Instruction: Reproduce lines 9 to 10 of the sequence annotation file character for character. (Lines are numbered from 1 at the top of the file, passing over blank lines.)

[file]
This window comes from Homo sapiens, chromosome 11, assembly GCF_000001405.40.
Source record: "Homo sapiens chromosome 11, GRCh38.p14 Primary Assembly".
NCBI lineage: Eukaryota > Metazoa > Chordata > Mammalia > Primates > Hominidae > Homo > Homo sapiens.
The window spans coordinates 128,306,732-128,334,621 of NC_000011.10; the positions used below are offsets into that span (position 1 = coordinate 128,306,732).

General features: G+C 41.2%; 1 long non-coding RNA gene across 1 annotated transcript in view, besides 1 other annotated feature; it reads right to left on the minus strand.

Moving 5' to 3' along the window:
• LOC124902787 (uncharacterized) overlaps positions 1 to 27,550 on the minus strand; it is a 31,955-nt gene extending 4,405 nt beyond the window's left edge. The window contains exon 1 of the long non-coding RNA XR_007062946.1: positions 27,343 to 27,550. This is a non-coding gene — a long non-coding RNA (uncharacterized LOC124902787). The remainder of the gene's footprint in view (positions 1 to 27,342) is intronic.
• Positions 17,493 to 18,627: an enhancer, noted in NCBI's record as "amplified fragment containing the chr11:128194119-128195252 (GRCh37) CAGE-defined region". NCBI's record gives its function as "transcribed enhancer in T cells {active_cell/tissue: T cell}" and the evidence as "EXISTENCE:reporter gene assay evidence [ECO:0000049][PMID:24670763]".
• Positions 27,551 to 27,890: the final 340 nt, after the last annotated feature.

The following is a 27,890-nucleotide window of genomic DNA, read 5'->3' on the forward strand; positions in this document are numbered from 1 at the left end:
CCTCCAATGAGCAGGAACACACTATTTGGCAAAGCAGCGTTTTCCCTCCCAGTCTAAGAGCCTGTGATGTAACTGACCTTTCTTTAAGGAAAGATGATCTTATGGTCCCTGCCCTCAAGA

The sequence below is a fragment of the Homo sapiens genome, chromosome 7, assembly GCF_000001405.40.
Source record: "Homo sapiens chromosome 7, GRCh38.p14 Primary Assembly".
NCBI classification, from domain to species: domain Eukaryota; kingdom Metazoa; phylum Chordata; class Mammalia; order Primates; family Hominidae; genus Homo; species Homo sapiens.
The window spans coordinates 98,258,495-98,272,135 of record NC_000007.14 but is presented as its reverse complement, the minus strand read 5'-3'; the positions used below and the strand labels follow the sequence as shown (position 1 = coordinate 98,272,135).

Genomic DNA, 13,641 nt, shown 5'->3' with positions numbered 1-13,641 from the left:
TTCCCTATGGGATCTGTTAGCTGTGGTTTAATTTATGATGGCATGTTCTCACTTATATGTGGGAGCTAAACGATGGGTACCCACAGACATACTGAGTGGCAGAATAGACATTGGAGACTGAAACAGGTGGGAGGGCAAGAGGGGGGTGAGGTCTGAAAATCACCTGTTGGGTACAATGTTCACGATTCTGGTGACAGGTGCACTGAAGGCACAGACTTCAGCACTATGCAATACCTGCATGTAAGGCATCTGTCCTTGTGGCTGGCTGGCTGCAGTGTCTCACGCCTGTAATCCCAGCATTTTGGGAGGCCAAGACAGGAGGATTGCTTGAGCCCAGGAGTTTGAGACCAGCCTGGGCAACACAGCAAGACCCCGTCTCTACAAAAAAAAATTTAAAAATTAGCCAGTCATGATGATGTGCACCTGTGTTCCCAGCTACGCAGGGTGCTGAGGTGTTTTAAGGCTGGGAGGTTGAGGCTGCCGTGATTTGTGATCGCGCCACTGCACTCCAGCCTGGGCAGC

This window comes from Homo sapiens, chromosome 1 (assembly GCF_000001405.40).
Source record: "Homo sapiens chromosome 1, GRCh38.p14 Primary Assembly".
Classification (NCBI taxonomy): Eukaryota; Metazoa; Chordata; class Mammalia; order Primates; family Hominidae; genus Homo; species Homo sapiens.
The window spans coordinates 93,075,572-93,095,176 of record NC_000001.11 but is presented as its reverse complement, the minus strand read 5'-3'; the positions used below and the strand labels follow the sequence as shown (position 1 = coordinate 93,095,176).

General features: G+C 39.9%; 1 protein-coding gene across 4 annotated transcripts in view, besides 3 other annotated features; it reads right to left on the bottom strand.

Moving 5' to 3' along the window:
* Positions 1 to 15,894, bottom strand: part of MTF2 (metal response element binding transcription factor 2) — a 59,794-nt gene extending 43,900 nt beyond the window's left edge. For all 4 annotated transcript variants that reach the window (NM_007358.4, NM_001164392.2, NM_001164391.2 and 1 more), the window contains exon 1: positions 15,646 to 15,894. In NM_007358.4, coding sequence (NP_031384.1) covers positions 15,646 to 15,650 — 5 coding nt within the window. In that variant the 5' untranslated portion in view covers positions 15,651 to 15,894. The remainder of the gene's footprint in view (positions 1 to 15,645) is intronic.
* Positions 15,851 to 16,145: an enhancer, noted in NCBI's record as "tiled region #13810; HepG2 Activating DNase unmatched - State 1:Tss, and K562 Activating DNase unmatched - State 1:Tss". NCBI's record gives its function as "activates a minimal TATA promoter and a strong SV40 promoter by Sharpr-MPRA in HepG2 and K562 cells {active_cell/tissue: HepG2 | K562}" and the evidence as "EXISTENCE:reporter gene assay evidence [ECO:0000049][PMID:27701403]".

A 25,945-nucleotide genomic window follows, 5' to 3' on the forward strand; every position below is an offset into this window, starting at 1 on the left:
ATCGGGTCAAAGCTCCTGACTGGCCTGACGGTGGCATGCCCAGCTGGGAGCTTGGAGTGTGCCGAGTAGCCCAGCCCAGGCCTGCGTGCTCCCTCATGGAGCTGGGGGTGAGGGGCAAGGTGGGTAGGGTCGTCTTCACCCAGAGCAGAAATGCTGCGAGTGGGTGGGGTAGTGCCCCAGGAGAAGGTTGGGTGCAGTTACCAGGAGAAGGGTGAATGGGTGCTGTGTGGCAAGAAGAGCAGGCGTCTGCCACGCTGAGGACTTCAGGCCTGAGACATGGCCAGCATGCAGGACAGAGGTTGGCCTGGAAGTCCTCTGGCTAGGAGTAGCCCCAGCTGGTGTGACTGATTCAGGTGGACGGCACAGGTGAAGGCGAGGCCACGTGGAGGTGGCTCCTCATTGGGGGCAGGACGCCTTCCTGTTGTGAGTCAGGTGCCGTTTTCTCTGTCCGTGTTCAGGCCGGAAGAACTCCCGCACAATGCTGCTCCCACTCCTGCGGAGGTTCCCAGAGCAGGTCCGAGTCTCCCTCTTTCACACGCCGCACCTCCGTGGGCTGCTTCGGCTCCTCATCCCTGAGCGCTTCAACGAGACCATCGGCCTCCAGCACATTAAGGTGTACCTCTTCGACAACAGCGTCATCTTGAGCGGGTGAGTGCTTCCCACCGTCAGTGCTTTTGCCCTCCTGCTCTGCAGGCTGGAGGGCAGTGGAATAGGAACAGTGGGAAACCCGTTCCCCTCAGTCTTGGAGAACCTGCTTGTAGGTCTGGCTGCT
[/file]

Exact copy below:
• Positions 27,551 to 27,890: the final 340 nt, after the last annotated feature.

The following is a 27,890-nucleotide window of genomic DNA, read 5'->3' on the forward strand; positions in this document are numbered from 1 at the left end: